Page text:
Friends Outside has already recorded many success stories, but one of Jia Hui’s favourites involved a rough sleeper named Andy. Found outside Holborn station, Andy was a former piano teacher who had been struggling with mental illness for months and as a result found himself on the streets. After a long conversation with the Friends Outside team, Andy was given a portable charger and trusted the students to keep some important documents safe with them.
Since their first chat, Jia Hui and her team have been meeting up regularly with Andy for breakfast and sometimes piano sessions. She outlined his progress since their first meeting, saying: “It’s really worked for him in terms of morale and encouragement. Right now, he is filling in as part time teacher for schools but we are working with him to help him back on his way of becoming a private music tutor. With our little skills, we are currently helping him design flyers and name cards to promote his music class.”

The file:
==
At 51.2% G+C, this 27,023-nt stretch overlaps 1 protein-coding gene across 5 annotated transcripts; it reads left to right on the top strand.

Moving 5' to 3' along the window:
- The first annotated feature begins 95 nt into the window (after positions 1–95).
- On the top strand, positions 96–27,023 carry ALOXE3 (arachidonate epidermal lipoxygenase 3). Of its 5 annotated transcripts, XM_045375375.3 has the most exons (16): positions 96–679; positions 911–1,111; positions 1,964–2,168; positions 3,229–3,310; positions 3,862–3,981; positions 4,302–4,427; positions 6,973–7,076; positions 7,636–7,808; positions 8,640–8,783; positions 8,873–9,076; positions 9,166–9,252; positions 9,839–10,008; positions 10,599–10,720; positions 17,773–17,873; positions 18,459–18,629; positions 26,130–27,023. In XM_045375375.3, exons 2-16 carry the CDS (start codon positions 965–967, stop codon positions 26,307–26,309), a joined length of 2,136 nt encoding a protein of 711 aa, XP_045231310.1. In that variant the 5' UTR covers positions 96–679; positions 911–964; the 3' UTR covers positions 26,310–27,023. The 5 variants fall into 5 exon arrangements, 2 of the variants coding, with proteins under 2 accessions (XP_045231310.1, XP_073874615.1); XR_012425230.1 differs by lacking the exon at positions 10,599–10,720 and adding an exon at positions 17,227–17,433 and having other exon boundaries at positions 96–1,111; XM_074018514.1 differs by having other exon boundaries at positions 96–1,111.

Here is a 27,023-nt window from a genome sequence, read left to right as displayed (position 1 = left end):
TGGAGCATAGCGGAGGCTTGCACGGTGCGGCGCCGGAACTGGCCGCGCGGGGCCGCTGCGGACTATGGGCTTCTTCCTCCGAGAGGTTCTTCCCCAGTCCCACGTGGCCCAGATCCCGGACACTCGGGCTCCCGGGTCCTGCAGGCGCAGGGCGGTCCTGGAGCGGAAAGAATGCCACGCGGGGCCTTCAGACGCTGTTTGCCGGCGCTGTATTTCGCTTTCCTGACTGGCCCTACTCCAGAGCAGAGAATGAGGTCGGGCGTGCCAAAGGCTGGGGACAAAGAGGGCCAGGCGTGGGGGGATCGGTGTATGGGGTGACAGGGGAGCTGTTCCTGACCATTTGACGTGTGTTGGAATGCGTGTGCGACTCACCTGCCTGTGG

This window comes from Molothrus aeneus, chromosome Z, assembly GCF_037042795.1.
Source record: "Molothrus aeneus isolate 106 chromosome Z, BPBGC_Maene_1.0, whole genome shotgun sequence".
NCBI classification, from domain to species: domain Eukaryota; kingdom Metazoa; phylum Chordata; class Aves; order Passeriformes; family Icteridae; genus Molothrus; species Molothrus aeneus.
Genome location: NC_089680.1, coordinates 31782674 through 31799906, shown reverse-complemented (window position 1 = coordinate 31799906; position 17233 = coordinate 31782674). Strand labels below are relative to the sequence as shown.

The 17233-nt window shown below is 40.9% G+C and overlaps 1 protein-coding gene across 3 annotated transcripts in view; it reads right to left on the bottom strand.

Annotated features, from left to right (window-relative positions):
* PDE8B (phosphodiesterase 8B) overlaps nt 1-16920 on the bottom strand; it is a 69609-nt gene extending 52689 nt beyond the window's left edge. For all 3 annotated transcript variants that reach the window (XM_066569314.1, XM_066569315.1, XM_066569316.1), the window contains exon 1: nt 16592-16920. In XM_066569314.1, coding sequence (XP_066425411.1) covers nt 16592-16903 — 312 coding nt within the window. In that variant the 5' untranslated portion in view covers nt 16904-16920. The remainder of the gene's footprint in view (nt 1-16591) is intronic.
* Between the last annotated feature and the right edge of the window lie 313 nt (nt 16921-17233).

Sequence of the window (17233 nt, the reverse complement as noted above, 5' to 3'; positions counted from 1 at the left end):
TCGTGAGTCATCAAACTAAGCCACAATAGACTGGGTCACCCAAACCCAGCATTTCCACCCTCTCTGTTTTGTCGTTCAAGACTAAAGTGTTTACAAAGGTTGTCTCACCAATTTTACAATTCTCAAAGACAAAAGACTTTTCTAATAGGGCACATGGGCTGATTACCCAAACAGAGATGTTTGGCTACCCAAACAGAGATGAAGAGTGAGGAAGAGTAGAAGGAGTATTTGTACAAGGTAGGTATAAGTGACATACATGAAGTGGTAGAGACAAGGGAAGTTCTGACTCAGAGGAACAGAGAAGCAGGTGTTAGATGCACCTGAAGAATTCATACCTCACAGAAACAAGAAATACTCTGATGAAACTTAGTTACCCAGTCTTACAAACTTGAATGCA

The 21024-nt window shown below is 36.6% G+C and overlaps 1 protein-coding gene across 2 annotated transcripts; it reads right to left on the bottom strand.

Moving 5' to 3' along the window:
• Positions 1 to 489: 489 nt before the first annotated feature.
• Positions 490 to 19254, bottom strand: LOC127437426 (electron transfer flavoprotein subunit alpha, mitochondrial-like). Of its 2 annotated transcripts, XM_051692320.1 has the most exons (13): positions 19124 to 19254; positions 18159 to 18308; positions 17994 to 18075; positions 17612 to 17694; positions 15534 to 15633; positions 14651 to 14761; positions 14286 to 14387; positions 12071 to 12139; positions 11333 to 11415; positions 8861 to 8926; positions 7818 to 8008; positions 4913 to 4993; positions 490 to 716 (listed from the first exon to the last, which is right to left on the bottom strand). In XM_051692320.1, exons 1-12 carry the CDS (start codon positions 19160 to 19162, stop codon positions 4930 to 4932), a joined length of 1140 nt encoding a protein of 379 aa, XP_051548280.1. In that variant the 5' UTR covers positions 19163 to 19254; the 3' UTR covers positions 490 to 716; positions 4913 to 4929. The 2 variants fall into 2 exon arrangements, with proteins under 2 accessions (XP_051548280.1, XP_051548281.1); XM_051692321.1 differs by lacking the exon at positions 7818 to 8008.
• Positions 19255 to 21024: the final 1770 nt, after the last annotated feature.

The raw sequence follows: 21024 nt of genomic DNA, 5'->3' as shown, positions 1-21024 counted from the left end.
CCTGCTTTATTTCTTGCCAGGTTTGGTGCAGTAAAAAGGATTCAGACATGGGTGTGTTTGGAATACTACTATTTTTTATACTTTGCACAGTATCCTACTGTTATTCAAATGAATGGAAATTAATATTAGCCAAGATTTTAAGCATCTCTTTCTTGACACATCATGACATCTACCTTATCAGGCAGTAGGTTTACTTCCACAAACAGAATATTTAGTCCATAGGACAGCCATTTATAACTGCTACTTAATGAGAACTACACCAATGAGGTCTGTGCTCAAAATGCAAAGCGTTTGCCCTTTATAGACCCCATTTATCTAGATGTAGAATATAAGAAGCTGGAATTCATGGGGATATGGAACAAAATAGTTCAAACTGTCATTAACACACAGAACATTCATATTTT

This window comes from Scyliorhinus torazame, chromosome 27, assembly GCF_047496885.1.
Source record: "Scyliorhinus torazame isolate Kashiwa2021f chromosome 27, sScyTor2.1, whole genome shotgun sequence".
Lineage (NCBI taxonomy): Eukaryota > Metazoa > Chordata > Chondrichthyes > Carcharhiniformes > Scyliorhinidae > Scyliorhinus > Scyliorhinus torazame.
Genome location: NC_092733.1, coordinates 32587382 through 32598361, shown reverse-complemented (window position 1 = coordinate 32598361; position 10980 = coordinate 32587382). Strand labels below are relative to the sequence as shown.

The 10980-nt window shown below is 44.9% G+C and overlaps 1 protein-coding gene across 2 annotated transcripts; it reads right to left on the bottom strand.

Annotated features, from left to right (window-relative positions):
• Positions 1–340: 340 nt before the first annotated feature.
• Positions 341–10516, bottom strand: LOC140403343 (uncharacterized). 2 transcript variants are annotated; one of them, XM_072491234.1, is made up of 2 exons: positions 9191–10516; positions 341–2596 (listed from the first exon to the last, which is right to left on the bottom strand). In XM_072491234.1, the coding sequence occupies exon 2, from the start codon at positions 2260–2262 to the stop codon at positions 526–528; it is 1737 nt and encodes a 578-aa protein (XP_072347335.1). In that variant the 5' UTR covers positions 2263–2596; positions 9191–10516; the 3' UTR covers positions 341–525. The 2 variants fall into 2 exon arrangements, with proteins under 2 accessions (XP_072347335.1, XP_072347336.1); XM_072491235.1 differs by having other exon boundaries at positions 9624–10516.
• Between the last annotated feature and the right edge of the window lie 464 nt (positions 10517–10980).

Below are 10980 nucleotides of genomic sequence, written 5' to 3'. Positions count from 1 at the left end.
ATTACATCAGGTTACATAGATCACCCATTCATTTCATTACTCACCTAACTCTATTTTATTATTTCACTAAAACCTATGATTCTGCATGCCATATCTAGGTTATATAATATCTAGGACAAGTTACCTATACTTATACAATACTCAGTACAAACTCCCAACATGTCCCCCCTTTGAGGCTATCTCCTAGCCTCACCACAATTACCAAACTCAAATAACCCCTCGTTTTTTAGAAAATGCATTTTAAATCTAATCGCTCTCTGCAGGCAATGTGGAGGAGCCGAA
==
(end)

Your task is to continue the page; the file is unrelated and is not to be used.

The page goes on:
Andy’s story is testament to the extraordinary power of cash-free goodwill that both Friends Outside and USAAH are founded upon. Loaning a phone charger for the night and giving up half an hour for a conversation has helped many rough sleepers in a way that a five pound note could never. If you are interested in getting involved, you can find both societies on Facebook (USAAH and Friends Outside) where they will post about upcoming events and weekly outreach schedules.